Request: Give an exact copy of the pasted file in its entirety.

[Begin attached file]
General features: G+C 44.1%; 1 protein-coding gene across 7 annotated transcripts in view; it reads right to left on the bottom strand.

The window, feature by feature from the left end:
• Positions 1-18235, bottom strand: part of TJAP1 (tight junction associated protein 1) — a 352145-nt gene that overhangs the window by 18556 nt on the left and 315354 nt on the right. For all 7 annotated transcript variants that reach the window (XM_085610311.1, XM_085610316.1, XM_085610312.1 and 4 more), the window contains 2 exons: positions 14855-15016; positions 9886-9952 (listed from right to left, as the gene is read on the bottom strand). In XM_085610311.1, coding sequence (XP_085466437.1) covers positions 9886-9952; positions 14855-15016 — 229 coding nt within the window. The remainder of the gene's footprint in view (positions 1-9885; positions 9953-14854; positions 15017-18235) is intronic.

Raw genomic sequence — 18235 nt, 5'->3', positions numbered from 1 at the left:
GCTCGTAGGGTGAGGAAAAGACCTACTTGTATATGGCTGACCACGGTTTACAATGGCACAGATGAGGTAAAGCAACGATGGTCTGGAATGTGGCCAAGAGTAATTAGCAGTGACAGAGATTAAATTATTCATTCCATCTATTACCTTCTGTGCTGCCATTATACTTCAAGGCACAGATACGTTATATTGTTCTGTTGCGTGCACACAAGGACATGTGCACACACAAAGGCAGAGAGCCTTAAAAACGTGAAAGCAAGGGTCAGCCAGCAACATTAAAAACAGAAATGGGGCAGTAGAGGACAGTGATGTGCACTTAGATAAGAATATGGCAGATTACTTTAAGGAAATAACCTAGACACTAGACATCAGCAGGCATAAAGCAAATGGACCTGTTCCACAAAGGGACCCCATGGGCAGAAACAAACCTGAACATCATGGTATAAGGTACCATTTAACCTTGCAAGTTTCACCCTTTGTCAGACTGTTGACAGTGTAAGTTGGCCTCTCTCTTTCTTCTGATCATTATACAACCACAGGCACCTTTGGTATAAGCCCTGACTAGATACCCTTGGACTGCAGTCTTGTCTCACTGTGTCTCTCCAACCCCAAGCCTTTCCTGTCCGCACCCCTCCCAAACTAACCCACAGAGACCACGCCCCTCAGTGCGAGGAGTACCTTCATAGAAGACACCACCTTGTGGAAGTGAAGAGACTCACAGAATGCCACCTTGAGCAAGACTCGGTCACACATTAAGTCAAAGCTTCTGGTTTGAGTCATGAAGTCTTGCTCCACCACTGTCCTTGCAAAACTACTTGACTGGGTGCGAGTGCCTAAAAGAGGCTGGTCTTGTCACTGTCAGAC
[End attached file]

General features: G+C 44.1%; 1 protein-coding gene across 7 annotated transcripts in view; it reads right to left on the bottom strand.

The window, feature by feature from the left end:
• Positions 1-18235, bottom strand: part of TJAP1 (tight junction associated protein 1) — a 352145-nt gene that overhangs the window by 18556 nt on the left and 315354 nt on the right. For all 7 annotated transcript variants that reach the window (XM_085610311.1, XM_085610316.1, XM_085610312.1 and 4 more), the window contains 2 exons: positions 14855-15016; positions 9886-9952 (listed from right to left, as the gene is read on the bottom strand). In XM_085610311.1, coding sequence (XP_085466437.1) covers positions 9886-9952; positions 14855-15016 — 229 coding nt within the window. The remainder of the gene's footprint in view (positions 1-9885; positions 9953-14854; positions 15017-18235) is intronic.

Raw genomic sequence — 18235 nt, 5'->3', positions numbered from 1 at the left:
GCTCGTAGGGTGAGGAAAAGACCTACTTGTATATGGCTGACCACGGTTTACAATGGCACAGATGAGGTAAAGCAACGATGGTCTGGAATGTGGCCAAGAGTAATTAGCAGTGACAGAGATTAAATTATTCATTCCATCTATTACCTTCTGTGCTGCCATTATACTTCAAGGCACAGATACGTTATATTGTTCTGTTGCGTGCACACAAGGACATGTGCACACACAAAGGCAGAGAGCCTTAAAAACGTGAAAGCAAGGGTCAGCCAGCAACATTAAAAACAGAAATGGGGCAGTAGAGGACAGTGATGTGCACTTAGATAAGAATATGGCAGATTACTTTAAGGAAATAACCTAGACACTAGACATCAGCAGGCATAAAGCAAATGGACCTGTTCCACAAAGGGACCCCATGGGCAGAAACAAACCTGAACATCATGGTATAAGGTACCATTTAACCTTGCAAGTTTCACCCTTTGTCAGACTGTTGACAGTGTAAGTTGGCCTCTCTCTTTCTTCTGATCATTATACAACCACAGGCACCTTTGGTATAAGCCCTGACTAGATACCCTTGGACTGCAGTCTTGTCTCACTGTGTCTCTCCAACCCCAAGCCTTTCCTGTCCGCACCCCTCCCAAACTAACCCACAGAGACCACGCCCCTCAGTGCGAGGAGTACCTTCATAGAAGACACCACCTTGTGGAAGTGAAGAGACTCACAGAATGCCACCTTGAGCAAGACTCGGTCACACATTAAGTCAAAGCTTCTGGTTTGAGTCATGAAGTCTTGCTCCACCACTGTCCTTGCAAAACTACTTGACTGGGTGCGAGTGCCTAAAAGAGGCTGGTCTTGTCACTGTCAGAC